It’s that time of year again! With fireworks for the young and alcohol for the old, we remember the day Guy Fawkes almost annihilated the British parliament.
In Britain, the fifth of November is a time for celebration. Bonfires are made, and sometimes stoked with effigies of politicians past and present. Parades weave through city streets. A night sky illumed with red, green and purple bouquets denotes firework shows you’d be crazy to miss. Alcohol floods gullets and food pads stomachs to make the night a bit sweeter.
What are they commemorating?
The failed attempt of the Gunpowder Plot.
In 1605, regarding Catholicism as superstition, King James campaigned against all those who practiced the religion. Before King James, Catholics were killed, barred from practicing their rights and denied certain civil rights under the rule of Queen Elizabeth I. Continuing the tradition of intolerance, King James had Catholic priests exiled, and adherents of the faith fined.
The twelve men planned to institute a new system of government under which Catholics could worship and practice their religion openly without fear of persecution. The upheaval, the men decided, would be triggered by an explosion under the Houses of Parliament.
Moreover, they wanted to institute a Catholic monarchy, thereby making England a Catholic nation again for the first time in almost a century (since Henry VIII).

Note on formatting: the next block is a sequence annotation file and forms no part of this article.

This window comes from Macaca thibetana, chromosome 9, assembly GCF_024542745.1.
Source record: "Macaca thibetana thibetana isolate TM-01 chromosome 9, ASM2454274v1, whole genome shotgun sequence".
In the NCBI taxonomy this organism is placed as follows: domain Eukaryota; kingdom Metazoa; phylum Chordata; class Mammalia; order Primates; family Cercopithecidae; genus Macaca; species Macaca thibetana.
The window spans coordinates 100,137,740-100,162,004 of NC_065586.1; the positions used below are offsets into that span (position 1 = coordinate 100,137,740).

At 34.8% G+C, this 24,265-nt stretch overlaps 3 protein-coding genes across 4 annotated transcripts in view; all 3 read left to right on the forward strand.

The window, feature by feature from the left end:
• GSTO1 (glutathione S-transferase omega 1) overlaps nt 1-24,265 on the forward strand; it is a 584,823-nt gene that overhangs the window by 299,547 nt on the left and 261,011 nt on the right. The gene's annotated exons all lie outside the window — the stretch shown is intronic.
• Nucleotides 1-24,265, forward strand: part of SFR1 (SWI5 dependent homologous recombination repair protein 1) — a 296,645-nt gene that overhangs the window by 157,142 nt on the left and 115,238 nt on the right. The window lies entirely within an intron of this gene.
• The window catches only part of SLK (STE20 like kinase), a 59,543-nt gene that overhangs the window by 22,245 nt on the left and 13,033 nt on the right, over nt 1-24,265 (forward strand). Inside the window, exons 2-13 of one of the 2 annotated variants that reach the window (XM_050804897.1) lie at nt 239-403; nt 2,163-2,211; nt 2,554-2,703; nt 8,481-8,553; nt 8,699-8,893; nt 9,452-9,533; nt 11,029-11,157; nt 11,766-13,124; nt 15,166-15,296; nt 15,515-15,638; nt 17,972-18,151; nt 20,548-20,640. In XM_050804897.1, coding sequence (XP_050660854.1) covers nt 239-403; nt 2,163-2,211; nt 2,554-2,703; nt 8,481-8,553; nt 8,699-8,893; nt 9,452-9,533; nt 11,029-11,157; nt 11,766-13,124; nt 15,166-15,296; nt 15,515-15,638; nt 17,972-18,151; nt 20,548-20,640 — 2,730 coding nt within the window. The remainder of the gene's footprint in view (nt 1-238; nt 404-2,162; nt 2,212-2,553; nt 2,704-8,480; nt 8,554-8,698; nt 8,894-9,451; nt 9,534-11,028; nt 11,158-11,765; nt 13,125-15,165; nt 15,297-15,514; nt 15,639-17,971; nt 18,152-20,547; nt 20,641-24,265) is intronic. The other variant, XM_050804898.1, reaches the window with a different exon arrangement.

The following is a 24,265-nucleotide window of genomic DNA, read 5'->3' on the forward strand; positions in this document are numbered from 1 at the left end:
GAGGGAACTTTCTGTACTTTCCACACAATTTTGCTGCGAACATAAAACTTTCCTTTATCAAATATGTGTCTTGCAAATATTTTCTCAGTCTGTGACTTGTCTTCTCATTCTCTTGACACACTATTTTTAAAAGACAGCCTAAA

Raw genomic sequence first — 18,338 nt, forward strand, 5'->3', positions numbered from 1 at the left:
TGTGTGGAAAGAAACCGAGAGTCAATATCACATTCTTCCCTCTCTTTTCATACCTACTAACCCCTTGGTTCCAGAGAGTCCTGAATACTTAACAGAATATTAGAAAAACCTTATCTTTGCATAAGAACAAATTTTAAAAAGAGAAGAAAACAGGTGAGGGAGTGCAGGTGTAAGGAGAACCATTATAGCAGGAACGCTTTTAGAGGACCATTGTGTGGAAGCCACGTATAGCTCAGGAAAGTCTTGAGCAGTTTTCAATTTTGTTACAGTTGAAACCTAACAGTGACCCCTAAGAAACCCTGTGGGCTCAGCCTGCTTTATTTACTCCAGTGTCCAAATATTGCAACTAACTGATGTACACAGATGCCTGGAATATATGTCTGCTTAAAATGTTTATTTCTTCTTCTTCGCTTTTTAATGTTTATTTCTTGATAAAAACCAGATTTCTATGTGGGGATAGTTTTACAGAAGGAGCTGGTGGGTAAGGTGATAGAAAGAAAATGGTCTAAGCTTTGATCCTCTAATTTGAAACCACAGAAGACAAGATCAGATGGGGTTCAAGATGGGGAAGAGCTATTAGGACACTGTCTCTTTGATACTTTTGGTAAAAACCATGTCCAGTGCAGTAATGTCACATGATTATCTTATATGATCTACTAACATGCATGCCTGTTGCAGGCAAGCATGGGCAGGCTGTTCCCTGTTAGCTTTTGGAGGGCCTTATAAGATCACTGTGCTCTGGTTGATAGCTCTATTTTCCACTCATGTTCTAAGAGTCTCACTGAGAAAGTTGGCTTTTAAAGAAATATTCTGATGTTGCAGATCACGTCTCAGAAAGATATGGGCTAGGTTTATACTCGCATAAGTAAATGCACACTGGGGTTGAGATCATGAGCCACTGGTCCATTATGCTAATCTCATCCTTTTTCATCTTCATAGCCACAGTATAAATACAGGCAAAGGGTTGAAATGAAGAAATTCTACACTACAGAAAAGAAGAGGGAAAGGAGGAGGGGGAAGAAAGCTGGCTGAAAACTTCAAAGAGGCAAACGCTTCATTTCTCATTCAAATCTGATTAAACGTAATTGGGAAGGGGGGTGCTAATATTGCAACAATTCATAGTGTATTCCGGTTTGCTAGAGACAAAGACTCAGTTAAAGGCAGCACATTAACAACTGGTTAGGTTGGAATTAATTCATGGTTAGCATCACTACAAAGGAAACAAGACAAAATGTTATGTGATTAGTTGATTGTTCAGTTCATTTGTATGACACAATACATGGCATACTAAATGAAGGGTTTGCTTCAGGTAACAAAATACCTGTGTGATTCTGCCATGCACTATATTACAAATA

Nestled under the Houses of Parliament (the House of Lords and House of Commons, located at the Palace at Westminster) were several barrels of gunpowder. Fawkes, who had been working as caretaker of the cellar, would then light the matches during the state opening of a new session of Parliament.
Fawkes would then use a boat to escape across the Thames River, and as the king and members of Parliament were consumed by flame, his co-conspirators would begin revolting in the English midlands. The men would kidnap the King’s daughter Elizabeth and force to use her political influence to enact their agenda.
Eventually the men would have Elizabeth marry a Catholic thereby reinstating the Catholic influence in the monarchy.
The plot, however, would never come to fruition.
Fawkes & Co. Foiled
On October 26th, authorities got their hands on a letter to a Catholic sympathizer to avoid the State of opening of Parliament. The letter prompted an investigation which eventually uncovered the Gunpowder plot. The author of the letter is still unknown.
On November 4th, authorities found Fawkes scampering around the 36 barrels of gunpowder nestled below the Houses of Parliament. He was hauled away, matches in tow, and taken to the tower of London where he was tortured.
Catesby and three of the men attempted escape. They did not get far. The men would die in a firefight with British authorities.
Fawkes and the remaining conspirators were captured and sentenced to death by hanging, drawing and quartering.
Parliament subsequently declared the fifth of a November a day of thanksgiving and a year later the first celebration was held. More than four hundred years later, and the fifth of November has lost its anti-Catholic sentiment.
To this day, guards perform checks of the cellar beneath and the Houses of Parliament but it is mostly for show.
All across the Britain and the former British empire, children take to the streets and chant:
“Remember, remember, the fifth of November
Gunpowder treason and plot
We see no reason
Why Gunpowder treason
Should ever be forgot….”